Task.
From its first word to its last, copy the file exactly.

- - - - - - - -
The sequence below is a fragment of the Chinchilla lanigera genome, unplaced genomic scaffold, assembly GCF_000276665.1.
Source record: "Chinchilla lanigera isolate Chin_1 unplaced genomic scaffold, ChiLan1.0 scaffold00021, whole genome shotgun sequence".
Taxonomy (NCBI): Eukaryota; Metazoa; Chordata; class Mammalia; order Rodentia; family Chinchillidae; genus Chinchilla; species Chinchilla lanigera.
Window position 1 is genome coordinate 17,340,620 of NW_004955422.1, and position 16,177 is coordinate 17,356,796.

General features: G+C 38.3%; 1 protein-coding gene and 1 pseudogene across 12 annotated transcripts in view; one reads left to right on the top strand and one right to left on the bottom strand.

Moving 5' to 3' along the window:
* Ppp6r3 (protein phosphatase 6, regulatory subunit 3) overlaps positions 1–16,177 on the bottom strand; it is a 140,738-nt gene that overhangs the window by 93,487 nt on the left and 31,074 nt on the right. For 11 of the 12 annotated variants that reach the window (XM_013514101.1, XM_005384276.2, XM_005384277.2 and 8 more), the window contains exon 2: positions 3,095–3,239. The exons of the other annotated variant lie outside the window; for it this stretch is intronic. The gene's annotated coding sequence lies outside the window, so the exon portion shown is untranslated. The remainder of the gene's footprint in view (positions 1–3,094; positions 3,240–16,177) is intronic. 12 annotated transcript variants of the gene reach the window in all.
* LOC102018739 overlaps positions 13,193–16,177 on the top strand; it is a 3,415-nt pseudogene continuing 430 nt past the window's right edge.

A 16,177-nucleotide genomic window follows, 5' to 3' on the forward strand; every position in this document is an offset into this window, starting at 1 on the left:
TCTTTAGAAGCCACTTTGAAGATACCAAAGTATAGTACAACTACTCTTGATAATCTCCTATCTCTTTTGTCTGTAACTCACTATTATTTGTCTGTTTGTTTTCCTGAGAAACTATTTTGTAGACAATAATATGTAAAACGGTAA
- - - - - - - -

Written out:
The sequence below is a fragment of the Chinchilla lanigera genome, unplaced genomic scaffold, assembly GCF_000276665.1.
Source record: "Chinchilla lanigera isolate Chin_1 unplaced genomic scaffold, ChiLan1.0 scaffold00021, whole genome shotgun sequence".
Taxonomy (NCBI): Eukaryota; Metazoa; Chordata; class Mammalia; order Rodentia; family Chinchillidae; genus Chinchilla; species Chinchilla lanigera.
Window position 1 is genome coordinate 17,340,620 of NW_004955422.1, and position 16,177 is coordinate 17,356,796.

General features: G+C 38.3%; 1 protein-coding gene and 1 pseudogene across 12 annotated transcripts in view; one reads left to right on the top strand and one right to left on the bottom strand.

Moving 5' to 3' along the window:
* Ppp6r3 (protein phosphatase 6, regulatory subunit 3) overlaps positions 1–16,177 on the bottom strand; it is a 140,738-nt gene that overhangs the window by 93,487 nt on the left and 31,074 nt on the right. For 11 of the 12 annotated variants that reach the window (XM_013514101.1, XM_005384276.2, XM_005384277.2 and 8 more), the window contains exon 2: positions 3,095–3,239. The exons of the other annotated variant lie outside the window; for it this stretch is intronic. The gene's annotated coding sequence lies outside the window, so the exon portion shown is untranslated. The remainder of the gene's footprint in view (positions 1–3,094; positions 3,240–16,177) is intronic. 12 annotated transcript variants of the gene reach the window in all.
* LOC102018739 overlaps positions 13,193–16,177 on the top strand; it is a 3,415-nt pseudogene continuing 430 nt past the window's right edge.

A 16,177-nucleotide genomic window follows, 5' to 3' on the forward strand; every position in this document is an offset into this window, starting at 1 on the left:
TCTTTAGAAGCCACTTTGAAGATACCAAAGTATAGTACAACTACTCTTGATAATCTCCTATCTCTTTTGTCTGTAACTCACTATTATTTGTCTGTTTGTTTTCCTGAGAAACTATTTTGTAGACAATAATATGTAAAACGGTAA